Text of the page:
|Tasty Home Brew|
And now -- just in time for Halloween! Wait! Check that! And now -- just in time for Halloween 2014...
Hey, there's nothing wrong with being early, is there?
To your right is the latest project in the House of Bird. For the first time since I was 18 years old (long time ago kids), I'm "brewing" up something special. If you look below the rosemary and jalapeno peppers, you'll see something mighty tasty down in that brine.
That's right, kids. It's home brined, or home brewed, olives. And not just any olive, mind you. Nope, those are the large, queen sized, green olives -- also known as the Sevillano Olive. While I am also have some Mission olives undergoing a nice salt-water soak -- nothing beats the Sevillano Olive. These are the best of the best.
|Henry Madden Library at CSUF|
A lot of has changed since I was 18 and brewing my first batch of olives. First -- there was no such thing called "the internets." As for the personal computer, hell, only rich people had those. I was lucky enough to have an electric typewriter. Recipes for home-canned olives were not at your fingertips. They were in the local library. You paid a quarter to photocopy a page out of a book. This is after you'd spent the better part of two hours looking for the correct book at the Fresno State University Madden Library.
This was pure old school.
But, I'll tell you this much: A number of years have passed since I first brewed my own batch of olives. My life has taken many twists and turns that I was not expecting it to take. But I never forgot the incredible taste of home-brewed olives. They made for a tasty snack that a starving college student literally survived on. I stored my brew creation in old one-gallon, plastic milk bottles that I dug out of a dumpster. They sat for months in a dusty apartment kitchen pantry, waiting to be consumed.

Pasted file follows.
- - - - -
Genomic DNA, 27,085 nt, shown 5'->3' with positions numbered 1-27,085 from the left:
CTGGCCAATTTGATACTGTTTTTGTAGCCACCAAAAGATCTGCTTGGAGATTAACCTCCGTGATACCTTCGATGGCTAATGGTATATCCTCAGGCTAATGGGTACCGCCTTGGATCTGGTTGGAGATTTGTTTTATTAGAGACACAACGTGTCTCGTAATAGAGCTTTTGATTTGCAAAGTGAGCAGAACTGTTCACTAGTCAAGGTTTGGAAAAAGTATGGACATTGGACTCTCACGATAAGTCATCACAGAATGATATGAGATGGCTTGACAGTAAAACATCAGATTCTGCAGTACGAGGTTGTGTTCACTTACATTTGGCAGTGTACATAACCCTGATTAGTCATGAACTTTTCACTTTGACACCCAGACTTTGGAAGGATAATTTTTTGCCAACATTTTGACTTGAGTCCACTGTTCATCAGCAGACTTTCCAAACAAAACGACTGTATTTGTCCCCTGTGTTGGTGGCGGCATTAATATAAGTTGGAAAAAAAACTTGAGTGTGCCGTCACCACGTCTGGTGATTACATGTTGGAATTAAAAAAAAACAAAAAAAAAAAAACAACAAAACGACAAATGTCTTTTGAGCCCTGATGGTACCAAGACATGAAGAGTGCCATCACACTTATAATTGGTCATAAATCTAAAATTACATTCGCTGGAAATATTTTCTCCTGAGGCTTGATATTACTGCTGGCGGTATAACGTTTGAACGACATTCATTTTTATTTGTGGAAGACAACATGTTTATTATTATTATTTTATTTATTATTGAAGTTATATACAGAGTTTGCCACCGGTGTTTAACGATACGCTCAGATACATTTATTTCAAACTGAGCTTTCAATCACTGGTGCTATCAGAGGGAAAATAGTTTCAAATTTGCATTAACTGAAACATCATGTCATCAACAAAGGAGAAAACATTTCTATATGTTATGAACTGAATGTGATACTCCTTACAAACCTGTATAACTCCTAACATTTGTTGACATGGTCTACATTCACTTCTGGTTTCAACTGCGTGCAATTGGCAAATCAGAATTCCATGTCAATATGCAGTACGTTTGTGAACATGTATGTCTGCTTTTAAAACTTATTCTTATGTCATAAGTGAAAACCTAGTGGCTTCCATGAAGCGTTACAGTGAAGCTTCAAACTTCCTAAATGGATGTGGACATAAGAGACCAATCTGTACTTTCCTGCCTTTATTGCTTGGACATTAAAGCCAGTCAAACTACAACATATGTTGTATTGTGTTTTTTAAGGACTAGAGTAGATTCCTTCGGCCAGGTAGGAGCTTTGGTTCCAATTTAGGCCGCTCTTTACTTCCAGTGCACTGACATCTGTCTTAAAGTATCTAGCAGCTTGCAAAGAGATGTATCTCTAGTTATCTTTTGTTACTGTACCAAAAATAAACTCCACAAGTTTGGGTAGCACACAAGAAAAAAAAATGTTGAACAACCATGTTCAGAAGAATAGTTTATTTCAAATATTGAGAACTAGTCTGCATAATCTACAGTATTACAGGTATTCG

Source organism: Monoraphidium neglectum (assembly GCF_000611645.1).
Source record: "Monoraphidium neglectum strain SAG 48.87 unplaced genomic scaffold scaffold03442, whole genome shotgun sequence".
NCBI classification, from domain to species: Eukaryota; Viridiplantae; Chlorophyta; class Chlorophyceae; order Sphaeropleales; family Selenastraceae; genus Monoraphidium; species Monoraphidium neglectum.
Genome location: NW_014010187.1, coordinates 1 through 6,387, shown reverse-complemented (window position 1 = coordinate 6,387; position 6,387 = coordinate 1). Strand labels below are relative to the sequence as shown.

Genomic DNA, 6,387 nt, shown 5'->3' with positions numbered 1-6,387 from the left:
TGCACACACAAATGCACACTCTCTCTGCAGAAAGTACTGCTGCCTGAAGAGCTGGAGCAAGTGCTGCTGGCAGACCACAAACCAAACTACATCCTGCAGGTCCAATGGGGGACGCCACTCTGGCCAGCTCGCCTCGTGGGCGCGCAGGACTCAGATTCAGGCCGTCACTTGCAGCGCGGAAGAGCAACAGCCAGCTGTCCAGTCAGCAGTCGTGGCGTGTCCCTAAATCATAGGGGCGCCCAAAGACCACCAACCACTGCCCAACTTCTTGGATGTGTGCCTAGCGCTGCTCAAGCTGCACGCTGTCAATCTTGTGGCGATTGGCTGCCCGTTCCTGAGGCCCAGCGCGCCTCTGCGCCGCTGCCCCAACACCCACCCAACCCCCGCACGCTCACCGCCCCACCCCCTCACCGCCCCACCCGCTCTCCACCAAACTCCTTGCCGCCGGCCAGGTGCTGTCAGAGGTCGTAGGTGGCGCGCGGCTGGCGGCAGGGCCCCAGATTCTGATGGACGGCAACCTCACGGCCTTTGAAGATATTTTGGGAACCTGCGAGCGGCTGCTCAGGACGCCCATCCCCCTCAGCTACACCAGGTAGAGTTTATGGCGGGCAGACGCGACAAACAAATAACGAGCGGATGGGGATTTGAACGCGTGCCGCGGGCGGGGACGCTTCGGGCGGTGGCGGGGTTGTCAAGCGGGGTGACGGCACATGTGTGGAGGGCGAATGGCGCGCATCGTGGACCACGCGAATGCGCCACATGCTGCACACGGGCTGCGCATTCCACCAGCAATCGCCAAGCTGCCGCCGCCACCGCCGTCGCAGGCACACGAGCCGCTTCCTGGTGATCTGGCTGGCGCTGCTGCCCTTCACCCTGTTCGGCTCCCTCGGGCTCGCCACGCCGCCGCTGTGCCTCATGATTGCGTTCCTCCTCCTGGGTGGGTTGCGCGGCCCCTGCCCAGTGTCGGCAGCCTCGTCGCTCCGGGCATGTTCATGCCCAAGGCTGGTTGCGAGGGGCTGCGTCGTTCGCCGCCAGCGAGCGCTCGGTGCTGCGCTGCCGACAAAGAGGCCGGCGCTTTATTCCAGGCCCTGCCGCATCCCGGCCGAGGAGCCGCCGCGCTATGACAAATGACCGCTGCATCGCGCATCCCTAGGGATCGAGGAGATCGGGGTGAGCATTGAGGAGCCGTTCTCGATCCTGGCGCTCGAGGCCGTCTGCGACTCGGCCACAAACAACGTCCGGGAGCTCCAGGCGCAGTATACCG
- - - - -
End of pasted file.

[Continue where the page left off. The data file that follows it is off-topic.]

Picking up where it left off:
|Sevillano Olive Soak|
Know what? They never went bad! When money was tight (money is always tight when you're a starving college student in Fresno), a bowl of olives made for a nice lunch or dinner.
Fast forward some thirty-plus years and you'll find that a lot has changed. Today, recipes for home-brew olives are literally at your fingertips. Not just one recipe for one type of olive -- but multiple recipes for multiple olives. I must also thank Honest Food blogger Hank Shaw for re-sparking my interest in home-brewed olives, as he wrote about his experiences last year.
A lot of time may have passed between this year's experiment and my brewing experience long ago, but the recipe remains largely the same. Although there are many ways to brine olives -- the standard involves something found in Drano. Yes kids -- as in something you would pour into a clogged kitchen sink. Lye is an essential ingredient for brewing only the best olives and it's still used today.
|Good for Opening Drains and Making Olives|
A side benefit of this exercise is the grimy sink in the garage used for dirty garden purposes gets mighty clean and mighty fast with one lye soak after another. The garage sink hasn't looked this good since the wife that is Venus and I moved into this North Natomas pad. It also drains like a champ now.
But, I digress. This isn't about sinks. It's about olives.